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A good reason to have pets microchipped 
10th-Sep-2008 02:05 pm


LONDON (Reuters) - A couple have been reunited with their missing cat after nine years, the RSPCA said Wednesday.

Dixie, a 15-year-old ginger cat, disappeared in 1999 and her owners thought she had been killed by a car. She was found less than half a mile from her home in Birmingham after a concerned resident rang the animal charity to report a thin and disheveled cat who had been in the area for a couple of months.

RSPCA Animal Collection Officer Alan Pittaway checked her microchip and confirmed it was Dixie. She was returned to her owners, Alan and Gilly Delaney, within half an hour.

"In 29 years of working for the RSPCA I have never seen anyone so excited and happy as Mrs Delaney," Pittaway said. "It made my day to return Dixie to her owners."

The couple were "overjoyed" to be reunited with their missing cat after so many years. "Dixie's personality, behavior and little mannerisms have not changed at all," said Gilly Delaney. "We don't think she has stopped purring since she came back through the door."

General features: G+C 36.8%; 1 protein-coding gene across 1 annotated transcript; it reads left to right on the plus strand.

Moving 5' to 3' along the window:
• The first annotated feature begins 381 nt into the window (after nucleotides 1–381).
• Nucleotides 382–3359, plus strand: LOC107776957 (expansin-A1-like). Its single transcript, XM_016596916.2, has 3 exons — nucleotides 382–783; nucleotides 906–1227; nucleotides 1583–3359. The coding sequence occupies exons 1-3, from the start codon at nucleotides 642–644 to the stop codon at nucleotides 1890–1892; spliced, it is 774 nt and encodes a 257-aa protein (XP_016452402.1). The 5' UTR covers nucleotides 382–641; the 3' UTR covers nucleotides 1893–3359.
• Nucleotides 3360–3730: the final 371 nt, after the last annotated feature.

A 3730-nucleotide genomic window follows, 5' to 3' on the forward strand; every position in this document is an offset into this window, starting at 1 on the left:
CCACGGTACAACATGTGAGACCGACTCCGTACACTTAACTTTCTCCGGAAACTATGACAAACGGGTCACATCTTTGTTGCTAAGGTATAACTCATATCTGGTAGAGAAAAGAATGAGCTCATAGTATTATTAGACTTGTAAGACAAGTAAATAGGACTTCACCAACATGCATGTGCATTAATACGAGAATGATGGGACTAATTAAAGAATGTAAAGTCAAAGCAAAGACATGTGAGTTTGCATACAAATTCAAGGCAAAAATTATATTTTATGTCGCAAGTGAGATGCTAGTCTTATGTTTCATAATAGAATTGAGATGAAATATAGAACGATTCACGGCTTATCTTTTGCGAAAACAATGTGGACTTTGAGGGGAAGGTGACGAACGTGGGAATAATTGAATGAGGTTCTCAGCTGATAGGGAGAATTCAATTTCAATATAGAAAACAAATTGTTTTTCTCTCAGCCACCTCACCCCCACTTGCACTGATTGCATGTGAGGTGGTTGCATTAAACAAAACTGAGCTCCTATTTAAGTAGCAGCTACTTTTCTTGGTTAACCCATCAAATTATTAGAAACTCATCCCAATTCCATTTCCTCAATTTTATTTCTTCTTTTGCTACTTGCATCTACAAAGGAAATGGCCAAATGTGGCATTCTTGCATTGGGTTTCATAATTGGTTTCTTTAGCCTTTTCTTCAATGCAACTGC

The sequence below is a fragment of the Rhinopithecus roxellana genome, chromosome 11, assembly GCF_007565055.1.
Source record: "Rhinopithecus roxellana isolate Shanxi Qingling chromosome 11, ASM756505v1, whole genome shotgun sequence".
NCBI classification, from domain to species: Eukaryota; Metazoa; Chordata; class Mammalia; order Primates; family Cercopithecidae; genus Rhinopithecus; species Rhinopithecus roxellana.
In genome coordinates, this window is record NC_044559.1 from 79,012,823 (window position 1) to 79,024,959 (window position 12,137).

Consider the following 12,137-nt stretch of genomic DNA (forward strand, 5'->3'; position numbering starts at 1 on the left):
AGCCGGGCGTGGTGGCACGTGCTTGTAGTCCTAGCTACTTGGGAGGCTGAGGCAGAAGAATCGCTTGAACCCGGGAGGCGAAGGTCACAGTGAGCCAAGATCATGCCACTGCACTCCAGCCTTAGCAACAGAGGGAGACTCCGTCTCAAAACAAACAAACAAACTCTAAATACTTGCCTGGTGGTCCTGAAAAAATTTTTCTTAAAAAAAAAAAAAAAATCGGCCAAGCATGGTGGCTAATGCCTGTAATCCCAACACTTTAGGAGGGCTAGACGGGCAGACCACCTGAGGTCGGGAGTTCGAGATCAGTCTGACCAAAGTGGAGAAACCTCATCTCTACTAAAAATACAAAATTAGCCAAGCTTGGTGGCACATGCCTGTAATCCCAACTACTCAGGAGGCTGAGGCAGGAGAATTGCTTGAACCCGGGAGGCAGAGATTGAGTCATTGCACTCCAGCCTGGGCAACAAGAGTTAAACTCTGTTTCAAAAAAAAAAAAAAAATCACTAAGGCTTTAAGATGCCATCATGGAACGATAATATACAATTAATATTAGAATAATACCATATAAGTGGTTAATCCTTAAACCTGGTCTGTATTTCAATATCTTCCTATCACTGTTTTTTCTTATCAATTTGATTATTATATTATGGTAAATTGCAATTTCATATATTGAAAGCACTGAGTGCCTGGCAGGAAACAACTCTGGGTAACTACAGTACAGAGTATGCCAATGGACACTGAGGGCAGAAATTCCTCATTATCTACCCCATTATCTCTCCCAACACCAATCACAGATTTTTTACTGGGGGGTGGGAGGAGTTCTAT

The RSPCA hope the story will encourage owners to have their pets microchipped.
 
Grem_Come out
Comments 
10th-Sep-2008 06:13 pm (UTC)
I suspect someone had taken the cat in for most of those years. She obviously wasn't able to survive on the streets.

I'm glad Dixie made it home.
10th-Sep-2008 10:33 pm (UTC)
Best argument ever for microchipping!
Though considering how close to home she was found, you can't help wondering where she had been in the interim? Was she only so close because she had made it that far from wherever before she was found?
11th-Sep-2008 10:13 am (UTC)
My vet will not microchip--he does not believe in placing a piece of foreign material under a pet's skin--so have to take them elsewhere. Has anyone else heard of this objection?
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